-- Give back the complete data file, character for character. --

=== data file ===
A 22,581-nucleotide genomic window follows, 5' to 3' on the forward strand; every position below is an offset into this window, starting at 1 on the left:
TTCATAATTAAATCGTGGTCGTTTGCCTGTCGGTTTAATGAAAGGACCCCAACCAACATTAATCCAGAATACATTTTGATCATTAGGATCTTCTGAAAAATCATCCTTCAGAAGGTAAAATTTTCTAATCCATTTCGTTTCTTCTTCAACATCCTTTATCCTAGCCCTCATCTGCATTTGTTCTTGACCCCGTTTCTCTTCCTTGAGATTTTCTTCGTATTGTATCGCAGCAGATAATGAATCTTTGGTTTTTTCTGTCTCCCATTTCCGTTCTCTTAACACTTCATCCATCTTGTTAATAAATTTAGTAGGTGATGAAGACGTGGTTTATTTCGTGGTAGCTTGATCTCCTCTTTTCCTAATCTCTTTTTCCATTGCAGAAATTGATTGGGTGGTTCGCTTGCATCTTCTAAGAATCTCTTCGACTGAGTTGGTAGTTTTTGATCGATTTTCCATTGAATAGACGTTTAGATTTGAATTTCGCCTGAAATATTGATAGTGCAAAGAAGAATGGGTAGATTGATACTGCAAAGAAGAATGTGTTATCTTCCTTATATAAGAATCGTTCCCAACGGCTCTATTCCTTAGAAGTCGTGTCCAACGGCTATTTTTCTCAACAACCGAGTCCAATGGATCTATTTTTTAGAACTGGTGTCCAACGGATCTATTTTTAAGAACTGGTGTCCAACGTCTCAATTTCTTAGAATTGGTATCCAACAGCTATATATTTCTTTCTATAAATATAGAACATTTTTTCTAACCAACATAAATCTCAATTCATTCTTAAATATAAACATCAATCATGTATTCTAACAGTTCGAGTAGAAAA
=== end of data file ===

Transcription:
A 22,581-nucleotide genomic window follows, 5' to 3' on the forward strand; every position below is an offset into this window, starting at 1 on the left:
TTCATAATTAAATCGTGGTCGTTTGCCTGTCGGTTTAATGAAAGGACCCCAACCAACATTAATCCAGAATACATTTTGATCATTAGGATCTTCTGAAAAATCATCCTTCAGAAGGTAAAATTTTCTAATCCATTTCGTTTCTTCTTCAACATCCTTTATCCTAGCCCTCATCTGCATTTGTTCTTGACCCCGTTTCTCTTCCTTGAGATTTTCTTCGTATTGTATCGCAGCAGATAATGAATCTTTGGTTTTTTCTGTCTCCCATTTCCGTTCTCTTAACACTTCATCCATCTTGTTAATAAATTTAGTAGGTGATGAAGACGTGGTTTATTTCGTGGTAGCTTGATCTCCTCTTTTCCTAATCTCTTTTTCCATTGCAGAAATTGATTGGGTGGTTCGCTTGCATCTTCTAAGAATCTCTTCGACTGAGTTGGTAGTTTTTGATCGATTTTCCATTGAATAGACGTTTAGATTTGAATTTCGCCTGAAATATTGATAGTGCAAAGAAGAATGGGTAGATTGATACTGCAAAGAAGAATGTGTTATCTTCCTTATATAAGAATCGTTCCCAACGGCTCTATTCCTTAGAAGTCGTGTCCAACGGCTATTTTTCTCAACAACCGAGTCCAATGGATCTATTTTTTAGAACTGGTGTCCAACGGATCTATTTTTAAGAACTGGTGTCCAACGTCTCAATTTCTTAGAATTGGTATCCAACAGCTATATATTTCTTTCTATAAATATAGAACATTTTTTCTAACCAACATAAATCTCAATTCATTCTTAAATATAAACATCAATCATGTATTCTAACAGTTCGAGTAGAAAA